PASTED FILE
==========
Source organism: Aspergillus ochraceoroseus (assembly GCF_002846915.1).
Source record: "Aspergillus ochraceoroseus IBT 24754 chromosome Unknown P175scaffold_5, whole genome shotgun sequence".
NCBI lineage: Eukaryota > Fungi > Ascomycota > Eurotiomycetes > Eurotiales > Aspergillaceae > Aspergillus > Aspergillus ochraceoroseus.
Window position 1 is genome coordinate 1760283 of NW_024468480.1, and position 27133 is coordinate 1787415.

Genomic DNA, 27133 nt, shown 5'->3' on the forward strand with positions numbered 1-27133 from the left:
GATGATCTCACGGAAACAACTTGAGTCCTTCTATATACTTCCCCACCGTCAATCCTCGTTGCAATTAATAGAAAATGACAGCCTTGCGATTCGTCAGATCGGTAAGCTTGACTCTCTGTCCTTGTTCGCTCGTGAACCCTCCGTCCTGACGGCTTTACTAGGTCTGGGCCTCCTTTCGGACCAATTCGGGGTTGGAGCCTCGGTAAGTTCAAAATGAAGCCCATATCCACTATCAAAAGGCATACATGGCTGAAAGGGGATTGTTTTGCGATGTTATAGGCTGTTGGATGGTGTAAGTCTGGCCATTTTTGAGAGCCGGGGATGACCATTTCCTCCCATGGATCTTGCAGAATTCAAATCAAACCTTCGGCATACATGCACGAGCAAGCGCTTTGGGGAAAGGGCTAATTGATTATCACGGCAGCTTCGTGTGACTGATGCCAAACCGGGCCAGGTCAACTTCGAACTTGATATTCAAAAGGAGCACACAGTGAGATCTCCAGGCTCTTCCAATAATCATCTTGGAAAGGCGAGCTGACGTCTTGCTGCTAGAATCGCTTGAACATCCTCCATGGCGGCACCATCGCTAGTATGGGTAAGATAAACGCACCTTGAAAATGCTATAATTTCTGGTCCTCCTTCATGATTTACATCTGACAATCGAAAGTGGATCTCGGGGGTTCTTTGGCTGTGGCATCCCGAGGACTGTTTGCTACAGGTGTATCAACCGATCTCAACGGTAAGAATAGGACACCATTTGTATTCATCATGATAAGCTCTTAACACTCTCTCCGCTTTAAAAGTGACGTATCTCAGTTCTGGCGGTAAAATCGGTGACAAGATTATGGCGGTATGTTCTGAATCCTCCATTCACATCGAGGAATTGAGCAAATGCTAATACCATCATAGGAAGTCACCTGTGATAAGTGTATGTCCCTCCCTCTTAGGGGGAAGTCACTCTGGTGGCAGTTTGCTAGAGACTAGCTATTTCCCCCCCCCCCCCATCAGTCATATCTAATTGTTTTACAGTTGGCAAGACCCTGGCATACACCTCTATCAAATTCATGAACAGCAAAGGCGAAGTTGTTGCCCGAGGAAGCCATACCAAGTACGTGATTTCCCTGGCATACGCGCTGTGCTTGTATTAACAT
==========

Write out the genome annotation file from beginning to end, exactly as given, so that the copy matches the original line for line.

Source organism: Aspergillus ochraceoroseus (assembly GCF_002846915.1).
Source record: "Aspergillus ochraceoroseus IBT 24754 chromosome Unknown P175scaffold_5, whole genome shotgun sequence".
NCBI lineage: Eukaryota > Fungi > Ascomycota > Eurotiomycetes > Eurotiales > Aspergillaceae > Aspergillus > Aspergillus ochraceoroseus.
Window position 1 is genome coordinate 1760283 of NW_024468480.1, and position 27133 is coordinate 1787415.

Genomic DNA, 27133 nt, shown 5'->3' on the forward strand with positions numbered 1-27133 from the left:
GATGATCTCACGGAAACAACTTGAGTCCTTCTATATACTTCCCCACCGTCAATCCTCGTTGCAATTAATAGAAAATGACAGCCTTGCGATTCGTCAGATCGGTAAGCTTGACTCTCTGTCCTTGTTCGCTCGTGAACCCTCCGTCCTGACGGCTTTACTAGGTCTGGGCCTCCTTTCGGACCAATTCGGGGTTGGAGCCTCGGTAAGTTCAAAATGAAGCCCATATCCACTATCAAAAGGCATACATGGCTGAAAGGGGATTGTTTTGCGATGTTATAGGCTGTTGGATGGTGTAAGTCTGGCCATTTTTGAGAGCCGGGGATGACCATTTCCTCCCATGGATCTTGCAGAATTCAAATCAAACCTTCGGCATACATGCACGAGCAAGCGCTTTGGGGAAAGGGCTAATTGATTATCACGGCAGCTTCGTGTGACTGATGCCAAACCGGGCCAGGTCAACTTCGAACTTGATATTCAAAAGGAGCACACAGTGAGATCTCCAGGCTCTTCCAATAATCATCTTGGAAAGGCGAGCTGACGTCTTGCTGCTAGAATCGCTTGAACATCCTCCATGGCGGCACCATCGCTAGTATGGGTAAGATAAACGCACCTTGAAAATGCTATAATTTCTGGTCCTCCTTCATGATTTACATCTGACAATCGAAAGTGGATCTCGGGGGTTCTTTGGCTGTGGCATCCCGAGGACTGTTTGCTACAGGTGTATCAACCGATCTCAACGGTAAGAATAGGACACCATTTGTATTCATCATGATAAGCTCTTAACACTCTCTCCGCTTTAAAAGTGACGTATCTCAGTTCTGGCGGTAAAATCGGTGACAAGATTATGGCGGTATGTTCTGAATCCTCCATTCACATCGAGGAATTGAGCAAATGCTAATACCATCATAGGAAGTCACCTGTGATAAGTGTATGTCCCTCCCTCTTAGGGGGAAGTCACTCTGGTGGCAGTTTGCTAGAGACTAGCTATTTCCCCCCCCCCCCCATCAGTCATATCTAATTGTTTTACAGTTGGCAAGACCCTGGCATACACCTCTATCAAATTCATGAACAGCAAAGGCGAAGTTGTTGCCCGAGGAAGCCATACCAAGTACGTGATTTCCCTGGCATACGCGCTGTGCTTGTATTAACAT